Lactate Threshold Heart Rate
by Tom Welker
Lactate treshold heart rate.
I have a question that you've addressed to some degree from previous posters, but it is a slightly different take on LTHR. I have trained for triathlons in the past, and anyone that has trained for them has probably used Joe Friel's training methods and periodization schemes at some point. While I am not a huge fan of his traditional linear periodization, I do like his views on heart rate training, and in particular, "centering" the HR zones on the LTHR. He has endurance athletes determine their LTHR by doing a 30 min time trial on the track - the athlete records the last 20 min and finds his average heart rate for this period, which is the LTHR. Mine has been consistently ~173-175 bpm over the past few years. Using his tables and a LTHR of 175 bpm, I have zones of: zone 1 (recovery) = 116-148; zone 2 (aerobic) = 149-158; zone 3 (tempo) = 159-167; zone 4 (sub-threshold) = 168-174; zone 5a (LTHR or super-threshold) 175-178; zone 5b (aerobic capacity; VO2max) = 179-185; zone 5c (anaerobic capacity) = 186-194. My question is this: how do these zones match to the zones listed in your training plan? I'm guessing that your LTHR zone 3 = Joe Friel's zone 5a, but what about zone 4? If I assume that my max heart rate is close to the upper limit of Friel's zone 5c (194 bpm), then then my zone 3 and zone 4 HR adjusted in your plan, would be 155-169 and 169-178 bpm, respectively. My LTHR would fall in the middle of your zone 4 HR range. Any suggestions? I actually prefer determining my LTHR rather than my maximum heart rate, because I think it is an easier test to perform and likely more accurate (at least for me). Thanks, Tom."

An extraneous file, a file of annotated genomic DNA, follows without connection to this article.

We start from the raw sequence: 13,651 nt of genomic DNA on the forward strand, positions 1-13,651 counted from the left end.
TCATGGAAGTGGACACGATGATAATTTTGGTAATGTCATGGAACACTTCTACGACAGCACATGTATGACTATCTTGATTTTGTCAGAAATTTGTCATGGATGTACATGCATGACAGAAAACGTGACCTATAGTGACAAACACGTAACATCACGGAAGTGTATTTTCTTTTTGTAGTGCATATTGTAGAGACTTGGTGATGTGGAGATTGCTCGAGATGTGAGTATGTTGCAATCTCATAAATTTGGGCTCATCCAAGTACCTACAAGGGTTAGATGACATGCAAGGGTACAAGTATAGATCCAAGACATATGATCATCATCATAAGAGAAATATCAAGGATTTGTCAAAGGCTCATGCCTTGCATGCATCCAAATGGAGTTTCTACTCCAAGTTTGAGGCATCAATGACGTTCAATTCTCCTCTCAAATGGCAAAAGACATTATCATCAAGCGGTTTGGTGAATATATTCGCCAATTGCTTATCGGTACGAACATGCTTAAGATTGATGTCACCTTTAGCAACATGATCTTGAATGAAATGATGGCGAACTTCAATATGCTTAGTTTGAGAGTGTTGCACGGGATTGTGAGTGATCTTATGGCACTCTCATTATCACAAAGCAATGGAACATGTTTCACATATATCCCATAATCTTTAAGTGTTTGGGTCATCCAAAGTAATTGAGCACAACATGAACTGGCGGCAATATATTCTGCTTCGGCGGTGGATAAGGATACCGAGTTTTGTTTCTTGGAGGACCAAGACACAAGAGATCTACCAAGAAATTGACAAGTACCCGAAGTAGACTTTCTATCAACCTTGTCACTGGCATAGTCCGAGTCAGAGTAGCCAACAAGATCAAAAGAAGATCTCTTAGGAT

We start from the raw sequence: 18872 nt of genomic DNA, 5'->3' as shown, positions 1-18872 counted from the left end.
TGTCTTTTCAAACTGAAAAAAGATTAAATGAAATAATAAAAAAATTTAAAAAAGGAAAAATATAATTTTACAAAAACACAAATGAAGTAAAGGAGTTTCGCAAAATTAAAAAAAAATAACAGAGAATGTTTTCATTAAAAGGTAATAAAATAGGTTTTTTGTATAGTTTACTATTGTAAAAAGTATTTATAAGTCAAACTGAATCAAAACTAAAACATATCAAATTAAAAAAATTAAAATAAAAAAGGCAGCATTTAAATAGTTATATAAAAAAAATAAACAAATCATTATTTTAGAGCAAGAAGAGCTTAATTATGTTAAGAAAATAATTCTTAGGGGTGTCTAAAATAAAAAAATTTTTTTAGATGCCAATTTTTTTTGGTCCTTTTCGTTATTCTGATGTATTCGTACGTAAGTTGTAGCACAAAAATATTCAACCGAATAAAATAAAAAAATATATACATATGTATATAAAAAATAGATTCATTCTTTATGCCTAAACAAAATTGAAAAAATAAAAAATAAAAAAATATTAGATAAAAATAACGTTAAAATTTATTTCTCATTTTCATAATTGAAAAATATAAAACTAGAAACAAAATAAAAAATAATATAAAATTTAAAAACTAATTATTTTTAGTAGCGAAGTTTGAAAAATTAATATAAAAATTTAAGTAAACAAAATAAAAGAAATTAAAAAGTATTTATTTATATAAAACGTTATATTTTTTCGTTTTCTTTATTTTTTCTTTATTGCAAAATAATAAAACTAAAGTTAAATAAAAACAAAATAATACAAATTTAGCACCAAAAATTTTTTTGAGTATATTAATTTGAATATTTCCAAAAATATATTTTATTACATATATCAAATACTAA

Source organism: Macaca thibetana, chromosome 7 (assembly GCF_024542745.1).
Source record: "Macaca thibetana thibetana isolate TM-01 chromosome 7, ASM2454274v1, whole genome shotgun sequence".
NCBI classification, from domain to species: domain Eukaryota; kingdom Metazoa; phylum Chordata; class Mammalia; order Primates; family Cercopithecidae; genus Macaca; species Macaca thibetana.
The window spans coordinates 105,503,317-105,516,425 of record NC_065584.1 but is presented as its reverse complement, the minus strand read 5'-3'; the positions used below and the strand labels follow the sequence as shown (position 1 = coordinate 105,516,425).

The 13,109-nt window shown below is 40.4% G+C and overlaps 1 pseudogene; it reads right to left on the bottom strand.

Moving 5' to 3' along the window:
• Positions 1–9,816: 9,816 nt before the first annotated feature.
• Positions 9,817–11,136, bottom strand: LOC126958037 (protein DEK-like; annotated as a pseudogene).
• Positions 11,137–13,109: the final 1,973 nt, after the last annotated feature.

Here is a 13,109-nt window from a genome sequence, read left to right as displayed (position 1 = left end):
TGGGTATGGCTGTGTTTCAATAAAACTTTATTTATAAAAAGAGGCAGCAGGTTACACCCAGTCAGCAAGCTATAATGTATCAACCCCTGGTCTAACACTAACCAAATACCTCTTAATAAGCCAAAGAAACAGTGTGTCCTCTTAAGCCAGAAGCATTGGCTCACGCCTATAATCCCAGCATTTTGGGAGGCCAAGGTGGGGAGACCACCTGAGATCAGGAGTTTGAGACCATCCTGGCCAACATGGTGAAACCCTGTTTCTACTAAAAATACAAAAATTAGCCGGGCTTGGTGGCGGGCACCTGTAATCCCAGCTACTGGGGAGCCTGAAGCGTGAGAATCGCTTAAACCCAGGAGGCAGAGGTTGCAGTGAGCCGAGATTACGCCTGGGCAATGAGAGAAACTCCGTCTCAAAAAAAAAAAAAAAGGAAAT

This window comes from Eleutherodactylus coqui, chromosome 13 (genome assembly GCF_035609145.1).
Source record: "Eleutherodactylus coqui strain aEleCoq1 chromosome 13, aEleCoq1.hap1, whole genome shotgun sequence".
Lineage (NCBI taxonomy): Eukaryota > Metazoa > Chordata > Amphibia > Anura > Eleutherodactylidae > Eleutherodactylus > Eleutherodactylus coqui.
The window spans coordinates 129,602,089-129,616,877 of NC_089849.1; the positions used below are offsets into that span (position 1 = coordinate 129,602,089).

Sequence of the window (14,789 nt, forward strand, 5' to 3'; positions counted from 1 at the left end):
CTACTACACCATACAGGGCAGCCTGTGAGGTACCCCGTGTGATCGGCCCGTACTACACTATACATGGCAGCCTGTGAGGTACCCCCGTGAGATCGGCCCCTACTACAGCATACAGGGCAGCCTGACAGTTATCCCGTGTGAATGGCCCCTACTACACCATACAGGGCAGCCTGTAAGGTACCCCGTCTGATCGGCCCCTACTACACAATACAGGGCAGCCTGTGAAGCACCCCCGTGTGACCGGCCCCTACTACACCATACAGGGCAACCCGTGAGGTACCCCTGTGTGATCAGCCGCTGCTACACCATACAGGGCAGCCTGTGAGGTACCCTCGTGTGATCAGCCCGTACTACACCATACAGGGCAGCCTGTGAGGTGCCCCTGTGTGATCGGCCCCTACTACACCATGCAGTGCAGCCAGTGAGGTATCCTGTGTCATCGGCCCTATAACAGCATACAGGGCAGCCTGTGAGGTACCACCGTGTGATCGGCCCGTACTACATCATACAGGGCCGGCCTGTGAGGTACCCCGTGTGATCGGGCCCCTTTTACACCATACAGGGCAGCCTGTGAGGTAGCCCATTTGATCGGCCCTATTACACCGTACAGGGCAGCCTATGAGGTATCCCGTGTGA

Answer: Hi Tom and thanks for your question.
I'm not familiar with the test you refer to - but my personal experience is that the zones in the 100 day plan (and the approach used there) is very close to the ideal IF you do not have access to a lab / lacate acid meter which is the only way to really accurately determine this.
The whole 100 day plan is based around the zones you see in there - with the zones determined from the max HR, so you probably want to use this, or since you seem to be well-read within the training field/got some experience, find a lab that will do an actual lactate test. In that case, your Zone 1 should be below 1,6 mmol/l lactate, zone 2 from 1,6 to 2,3. Zone 3 from 2,4 to 3,2 (with most being around 3,0). Zone 3 being around your threshold :)
I wish you all the best with your training,
Join in and write your own page! It's easy to do. How?
Simply click here to return to Marathon Pace and Heart Rate Training.